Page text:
WASHINGTON - A U.S. federal court said on Tuesday it was dismissing a lawsuit against the crown prince of Saudi Arabia over the murder of a Saudi columnist who lived in Virginia after the State Department determined that the prince has immunity as a head of state or government.
The suit filed by Hatice Cengiz, the fiancé of columnist Jamal Khashoggi, named Crown Prince Mohammed bin SalmanPrince Mohammed bin Salman as the most prominent defendant. Mr. Khashoggi was killed by Saudi agents while visiting Saudi Arabia's consulate in Istanbul in 2018 to get documents for his upcoming wedding.
Prince Mohammed's father, King Salman, made him the prime minister of Saudi Arabia in September. The king's role as ruler was formalized, though the king remains the head of state.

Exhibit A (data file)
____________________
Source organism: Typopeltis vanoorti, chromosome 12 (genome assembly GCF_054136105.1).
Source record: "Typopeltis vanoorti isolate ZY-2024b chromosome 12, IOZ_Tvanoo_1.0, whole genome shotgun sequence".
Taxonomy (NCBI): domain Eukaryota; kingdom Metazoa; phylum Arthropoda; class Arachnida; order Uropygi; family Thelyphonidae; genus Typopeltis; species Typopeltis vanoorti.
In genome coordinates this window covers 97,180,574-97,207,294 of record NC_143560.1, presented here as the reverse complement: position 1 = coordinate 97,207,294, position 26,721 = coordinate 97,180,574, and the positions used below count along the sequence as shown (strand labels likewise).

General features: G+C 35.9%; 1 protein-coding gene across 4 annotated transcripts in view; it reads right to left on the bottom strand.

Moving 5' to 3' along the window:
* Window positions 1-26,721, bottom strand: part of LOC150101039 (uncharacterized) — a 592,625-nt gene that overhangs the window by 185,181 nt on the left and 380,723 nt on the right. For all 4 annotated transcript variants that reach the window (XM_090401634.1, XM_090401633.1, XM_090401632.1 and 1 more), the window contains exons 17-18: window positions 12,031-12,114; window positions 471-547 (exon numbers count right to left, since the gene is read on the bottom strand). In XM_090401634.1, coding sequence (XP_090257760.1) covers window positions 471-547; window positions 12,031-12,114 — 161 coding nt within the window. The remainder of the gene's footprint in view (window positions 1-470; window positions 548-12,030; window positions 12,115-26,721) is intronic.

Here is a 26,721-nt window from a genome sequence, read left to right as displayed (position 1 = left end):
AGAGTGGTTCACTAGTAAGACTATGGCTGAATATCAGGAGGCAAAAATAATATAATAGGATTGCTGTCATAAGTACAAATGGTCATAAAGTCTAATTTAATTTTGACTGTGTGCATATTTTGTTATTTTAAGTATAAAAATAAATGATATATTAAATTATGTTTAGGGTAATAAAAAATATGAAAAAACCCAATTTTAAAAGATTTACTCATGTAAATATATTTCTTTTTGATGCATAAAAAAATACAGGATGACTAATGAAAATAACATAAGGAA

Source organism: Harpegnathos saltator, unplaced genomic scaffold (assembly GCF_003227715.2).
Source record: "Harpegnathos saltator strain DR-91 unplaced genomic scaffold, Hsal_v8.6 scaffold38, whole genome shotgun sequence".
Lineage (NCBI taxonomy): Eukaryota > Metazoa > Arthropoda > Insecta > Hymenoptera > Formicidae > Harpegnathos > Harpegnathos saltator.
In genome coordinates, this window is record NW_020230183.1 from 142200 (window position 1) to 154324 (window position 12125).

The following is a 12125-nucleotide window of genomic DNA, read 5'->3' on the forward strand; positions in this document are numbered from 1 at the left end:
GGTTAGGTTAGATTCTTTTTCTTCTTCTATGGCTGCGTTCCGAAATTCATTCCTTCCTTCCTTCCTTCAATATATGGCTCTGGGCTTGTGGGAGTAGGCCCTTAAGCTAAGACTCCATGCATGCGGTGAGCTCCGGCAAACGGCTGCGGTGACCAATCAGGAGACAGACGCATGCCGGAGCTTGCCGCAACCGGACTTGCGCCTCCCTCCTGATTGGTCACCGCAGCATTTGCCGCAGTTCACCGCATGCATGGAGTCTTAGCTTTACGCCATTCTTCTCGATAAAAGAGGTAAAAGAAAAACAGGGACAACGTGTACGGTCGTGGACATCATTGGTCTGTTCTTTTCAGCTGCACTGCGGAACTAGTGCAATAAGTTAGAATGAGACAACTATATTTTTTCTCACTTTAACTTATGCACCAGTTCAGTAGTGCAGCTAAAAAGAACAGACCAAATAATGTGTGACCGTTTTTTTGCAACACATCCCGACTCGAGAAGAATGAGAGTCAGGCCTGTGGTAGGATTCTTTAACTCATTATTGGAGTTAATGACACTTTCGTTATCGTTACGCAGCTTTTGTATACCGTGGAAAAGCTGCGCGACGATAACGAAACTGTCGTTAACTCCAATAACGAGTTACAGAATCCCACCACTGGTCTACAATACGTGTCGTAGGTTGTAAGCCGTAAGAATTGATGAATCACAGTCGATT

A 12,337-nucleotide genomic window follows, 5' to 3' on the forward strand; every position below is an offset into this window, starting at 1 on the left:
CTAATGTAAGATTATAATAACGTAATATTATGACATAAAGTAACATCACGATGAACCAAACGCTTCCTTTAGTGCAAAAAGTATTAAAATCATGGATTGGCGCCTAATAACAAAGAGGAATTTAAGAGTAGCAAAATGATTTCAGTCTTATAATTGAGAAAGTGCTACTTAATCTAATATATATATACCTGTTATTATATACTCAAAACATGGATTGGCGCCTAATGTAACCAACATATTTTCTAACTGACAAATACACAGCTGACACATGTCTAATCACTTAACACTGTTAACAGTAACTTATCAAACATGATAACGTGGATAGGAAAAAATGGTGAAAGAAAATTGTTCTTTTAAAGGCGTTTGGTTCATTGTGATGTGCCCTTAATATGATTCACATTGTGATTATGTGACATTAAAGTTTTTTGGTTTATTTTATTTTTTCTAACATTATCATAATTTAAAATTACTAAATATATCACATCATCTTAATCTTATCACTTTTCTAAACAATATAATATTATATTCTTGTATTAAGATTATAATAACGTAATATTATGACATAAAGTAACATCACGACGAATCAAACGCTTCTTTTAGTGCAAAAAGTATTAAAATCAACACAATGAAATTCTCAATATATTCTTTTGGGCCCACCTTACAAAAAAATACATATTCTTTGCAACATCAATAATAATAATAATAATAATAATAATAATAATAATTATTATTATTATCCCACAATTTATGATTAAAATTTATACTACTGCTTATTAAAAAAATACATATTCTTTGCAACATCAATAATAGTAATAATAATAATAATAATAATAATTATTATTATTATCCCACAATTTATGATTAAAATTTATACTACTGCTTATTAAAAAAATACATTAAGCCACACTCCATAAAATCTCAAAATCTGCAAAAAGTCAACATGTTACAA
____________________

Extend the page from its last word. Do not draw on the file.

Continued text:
The king appeared to make the decision to make sure that the prince had immunity in the case, according to some U.S. officials and analysts. King Salman made an announcement six days before the October deadline for the U.S. government to make a decision on whether Prince Mohammed had immunity. Soon after receiving his new title, the prince told the court he had immunity based on legal precedent.